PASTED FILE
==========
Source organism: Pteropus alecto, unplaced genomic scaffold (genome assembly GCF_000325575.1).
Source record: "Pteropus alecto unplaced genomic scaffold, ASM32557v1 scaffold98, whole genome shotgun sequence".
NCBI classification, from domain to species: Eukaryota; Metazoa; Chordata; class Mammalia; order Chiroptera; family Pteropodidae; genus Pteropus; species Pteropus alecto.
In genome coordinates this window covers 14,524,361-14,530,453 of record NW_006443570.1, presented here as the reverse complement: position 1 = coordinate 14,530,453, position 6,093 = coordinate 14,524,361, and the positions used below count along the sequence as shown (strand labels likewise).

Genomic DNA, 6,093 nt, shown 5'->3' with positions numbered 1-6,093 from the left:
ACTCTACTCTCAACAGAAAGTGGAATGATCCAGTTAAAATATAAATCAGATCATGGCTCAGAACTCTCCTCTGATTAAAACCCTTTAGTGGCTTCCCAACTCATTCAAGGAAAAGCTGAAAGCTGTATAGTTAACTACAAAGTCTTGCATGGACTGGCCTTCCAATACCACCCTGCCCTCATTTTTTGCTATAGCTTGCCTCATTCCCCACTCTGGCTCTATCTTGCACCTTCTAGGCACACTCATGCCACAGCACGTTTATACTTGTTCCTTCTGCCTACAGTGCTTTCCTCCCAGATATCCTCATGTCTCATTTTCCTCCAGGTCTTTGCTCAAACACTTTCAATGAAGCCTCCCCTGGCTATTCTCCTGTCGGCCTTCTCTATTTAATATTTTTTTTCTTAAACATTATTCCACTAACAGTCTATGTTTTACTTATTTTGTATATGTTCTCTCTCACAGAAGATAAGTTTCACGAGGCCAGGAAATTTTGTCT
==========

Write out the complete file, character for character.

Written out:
Source organism: Pteropus alecto, unplaced genomic scaffold (genome assembly GCF_000325575.1).
Source record: "Pteropus alecto unplaced genomic scaffold, ASM32557v1 scaffold98, whole genome shotgun sequence".
NCBI classification, from domain to species: Eukaryota; Metazoa; Chordata; class Mammalia; order Chiroptera; family Pteropodidae; genus Pteropus; species Pteropus alecto.
In genome coordinates this window covers 14,524,361-14,530,453 of record NW_006443570.1, presented here as the reverse complement: position 1 = coordinate 14,530,453, position 6,093 = coordinate 14,524,361, and the positions used below count along the sequence as shown (strand labels likewise).

Genomic DNA, 6,093 nt, shown 5'->3' with positions numbered 1-6,093 from the left:
ACTCTACTCTCAACAGAAAGTGGAATGATCCAGTTAAAATATAAATCAGATCATGGCTCAGAACTCTCCTCTGATTAAAACCCTTTAGTGGCTTCCCAACTCATTCAAGGAAAAGCTGAAAGCTGTATAGTTAACTACAAAGTCTTGCATGGACTGGCCTTCCAATACCACCCTGCCCTCATTTTTTGCTATAGCTTGCCTCATTCCCCACTCTGGCTCTATCTTGCACCTTCTAGGCACACTCATGCCACAGCACGTTTATACTTGTTCCTTCTGCCTACAGTGCTTTCCTCCCAGATATCCTCATGTCTCATTTTCCTCCAGGTCTTTGCTCAAACACTTTCAATGAAGCCTCCCCTGGCTATTCTCCTGTCGGCCTTCTCTATTTAATATTTTTTTTCTTAAACATTATTCCACTAACAGTCTATGTTTTACTTATTTTGTATATGTTCTCTCTCACAGAAGATAAGTTTCACGAGGCCAGGAAATTTTGTCT